The Chef Behind Lost Car


carlos-garciaChef Carlos Garcia has traded in his kitchen tools to launch his own chef apparel company, Lost Car.

At 19 years old, Garcia was hired as a server at Olive Garden in Whittierand unintentionally started his culinary career. Newly married and expectinghis first child, Garcia transitioned into working in the kitchen to financiallysupport his new wife through college. Although Garcia enjoyed cooking, hisgoal was to attend the Art Institute and major in Graphic Design.

“I loved cooking”, Garcia said, “but my goal was to get my ex throughWhittier College with a teaching degree and as soon as she was done, itwould be my turn.”

Through the next couple of years, Garcia and his wife raised theirdaughter together, but grew apart and split up. Feeling stuck and short ontime, he decided to completely change his perspective and his future careergoals. Garcia knew that he was doing well as a cook so he made the switchfrom casual dining spots to fine dining establishments.

Garcia’s fine dining career began under Chef Eddie Garcia, at theinfamous Del Rae in Pico Rivera. Although he was forced to start at thebottom of the barrel peeling thyme leaves, Carlos Garcia knew that ChefEddie Garcia was a salt of the earth chef and had a lot of respect for him.After two years at Del Rae, Chef Eddie had an opportunity to start at a newrestaurant and nightclub in Whittier called Ibiza Restaurant and Bar Loungeand asked Carlos Garcia to join him.

Carlos’s expectations of becoming Sous Chef at the new establishmentwere dashed as Chef Eddie had other plans. Carlos quotes Eddie’s exactwords: “You will start with me as my one and only line cook. Don’t you callyourself a Sous Chef until I give you that title.”

Hesitant to follow Eddie Garcia to a brand new restaurant with only thetitle of line cook, Carlos knew that he would continue to learn a lot under hismentor and took the opportunity to join in.

The nightclub environment weighed heavily on Garcia’s emotional andphysical well-being.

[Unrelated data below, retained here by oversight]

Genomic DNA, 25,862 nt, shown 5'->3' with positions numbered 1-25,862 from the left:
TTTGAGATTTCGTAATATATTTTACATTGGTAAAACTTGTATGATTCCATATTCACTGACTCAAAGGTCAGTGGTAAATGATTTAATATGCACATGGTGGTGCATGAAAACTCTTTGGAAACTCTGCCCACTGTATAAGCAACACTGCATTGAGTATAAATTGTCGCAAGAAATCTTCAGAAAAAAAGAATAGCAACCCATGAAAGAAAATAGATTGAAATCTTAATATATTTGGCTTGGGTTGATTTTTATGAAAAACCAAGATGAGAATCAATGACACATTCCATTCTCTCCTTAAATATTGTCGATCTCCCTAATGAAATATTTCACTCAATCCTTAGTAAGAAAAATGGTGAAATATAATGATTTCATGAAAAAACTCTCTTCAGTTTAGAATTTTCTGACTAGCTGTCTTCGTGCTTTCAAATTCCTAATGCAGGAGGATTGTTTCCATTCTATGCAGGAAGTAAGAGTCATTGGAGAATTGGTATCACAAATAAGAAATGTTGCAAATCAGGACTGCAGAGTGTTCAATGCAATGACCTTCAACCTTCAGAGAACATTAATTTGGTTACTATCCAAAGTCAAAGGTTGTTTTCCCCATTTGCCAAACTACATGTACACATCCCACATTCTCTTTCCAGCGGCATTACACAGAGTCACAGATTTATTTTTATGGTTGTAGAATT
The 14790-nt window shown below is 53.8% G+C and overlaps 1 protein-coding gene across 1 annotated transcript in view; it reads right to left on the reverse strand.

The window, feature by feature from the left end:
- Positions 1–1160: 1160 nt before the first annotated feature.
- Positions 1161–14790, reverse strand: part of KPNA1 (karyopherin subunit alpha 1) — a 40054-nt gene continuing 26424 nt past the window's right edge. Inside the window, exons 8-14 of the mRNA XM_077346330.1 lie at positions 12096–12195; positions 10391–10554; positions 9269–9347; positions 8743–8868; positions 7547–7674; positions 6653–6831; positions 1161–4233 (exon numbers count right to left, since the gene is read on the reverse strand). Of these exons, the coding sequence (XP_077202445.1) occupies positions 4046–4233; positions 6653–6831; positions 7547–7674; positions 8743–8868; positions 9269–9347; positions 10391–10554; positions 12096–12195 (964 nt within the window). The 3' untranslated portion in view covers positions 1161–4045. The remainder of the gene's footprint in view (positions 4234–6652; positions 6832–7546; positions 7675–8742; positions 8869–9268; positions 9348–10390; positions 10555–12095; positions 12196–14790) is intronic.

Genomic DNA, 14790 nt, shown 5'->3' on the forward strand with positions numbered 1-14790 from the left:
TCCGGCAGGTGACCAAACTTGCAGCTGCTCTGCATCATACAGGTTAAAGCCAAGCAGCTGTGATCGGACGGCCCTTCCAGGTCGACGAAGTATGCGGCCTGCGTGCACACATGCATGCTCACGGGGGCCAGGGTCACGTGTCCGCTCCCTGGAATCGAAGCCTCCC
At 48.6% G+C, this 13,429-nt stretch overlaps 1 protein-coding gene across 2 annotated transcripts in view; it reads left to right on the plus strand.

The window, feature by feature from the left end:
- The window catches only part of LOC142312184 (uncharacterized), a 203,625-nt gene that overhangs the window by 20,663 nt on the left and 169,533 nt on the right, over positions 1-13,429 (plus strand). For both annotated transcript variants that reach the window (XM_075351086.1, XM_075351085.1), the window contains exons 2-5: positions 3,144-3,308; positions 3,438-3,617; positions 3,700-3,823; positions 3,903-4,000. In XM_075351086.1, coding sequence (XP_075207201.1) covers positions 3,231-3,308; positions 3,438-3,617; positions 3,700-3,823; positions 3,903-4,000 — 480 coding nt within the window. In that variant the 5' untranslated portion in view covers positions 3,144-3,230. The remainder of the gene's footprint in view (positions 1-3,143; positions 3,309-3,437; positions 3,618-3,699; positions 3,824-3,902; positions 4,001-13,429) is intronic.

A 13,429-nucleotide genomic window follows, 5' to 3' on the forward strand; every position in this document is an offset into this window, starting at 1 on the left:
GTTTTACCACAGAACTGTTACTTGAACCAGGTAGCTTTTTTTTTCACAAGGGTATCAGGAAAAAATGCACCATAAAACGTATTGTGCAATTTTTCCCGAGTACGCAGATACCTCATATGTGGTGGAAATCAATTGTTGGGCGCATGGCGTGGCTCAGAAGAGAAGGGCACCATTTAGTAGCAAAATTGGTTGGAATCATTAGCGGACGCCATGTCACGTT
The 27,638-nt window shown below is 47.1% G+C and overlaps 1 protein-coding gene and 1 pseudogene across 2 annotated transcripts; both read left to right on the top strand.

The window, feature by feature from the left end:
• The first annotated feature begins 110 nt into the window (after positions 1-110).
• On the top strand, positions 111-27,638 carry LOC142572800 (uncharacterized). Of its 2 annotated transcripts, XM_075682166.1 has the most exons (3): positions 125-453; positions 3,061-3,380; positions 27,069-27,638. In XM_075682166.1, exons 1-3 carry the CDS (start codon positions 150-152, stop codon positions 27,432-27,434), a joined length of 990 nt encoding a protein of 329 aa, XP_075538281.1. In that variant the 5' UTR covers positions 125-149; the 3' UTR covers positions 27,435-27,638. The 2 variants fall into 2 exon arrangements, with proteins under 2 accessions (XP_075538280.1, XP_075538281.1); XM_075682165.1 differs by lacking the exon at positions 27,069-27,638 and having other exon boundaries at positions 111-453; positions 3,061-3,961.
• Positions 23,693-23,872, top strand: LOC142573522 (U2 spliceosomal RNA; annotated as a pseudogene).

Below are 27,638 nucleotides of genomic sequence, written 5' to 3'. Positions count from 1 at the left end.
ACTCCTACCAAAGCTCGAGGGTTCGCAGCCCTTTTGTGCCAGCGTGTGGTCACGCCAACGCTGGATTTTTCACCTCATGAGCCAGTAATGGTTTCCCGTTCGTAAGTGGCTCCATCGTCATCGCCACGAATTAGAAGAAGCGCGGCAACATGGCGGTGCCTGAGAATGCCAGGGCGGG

“We would work at nine in the morning, open up the restaurant around 1p.m. and then we would work until three in the morning. Eddie was ruthless,he would be back at eight in the morning to pick me up and do it all again.”

The long nights and missing his daughter like crazy finally paid off twomonths later when Chef Eddie Garcia quit Ibiza. Chef Carlos Garcia gotpromoted from the line with not even the coveted title of Sous, but to theExecutive Chef position at just 23 years old.

Worried that he was not ready for his newly attained title, Carlos soughtadvice and heard some amazing words from his first fine-dining mentor, ChefEddie Garcia.

“You are actually better than me now, you can dothis.”

After a while, the nightclub life was too fast forhim and he needed a change, so Garcia worked hisway around Southern California restaurants such asthe Anaheim Angels Stadium, Habana and theStarwood Hotel Group. After ten years, Garciaopened the downtown Los Angeles Restaurant LosAngeles Brewing Company and from there, he gotpicked up by Avenue of the Arts Wyndham Hotel.

After spending most of his life in the industry,Garcia knew it was time for a change.”Twenty years in cooking is like a prison sentence.You don’t see your family. So many times I missedmy daughters sporting events, birthdays andholidays. I served my time.”

Garcia remembers the exact day that he knew hewas finished in the kitchen. After receiving a heartwrenchingphone call from his mother about herattending a friend’s funeral last February, Garciarealized there is more to life than just cooking.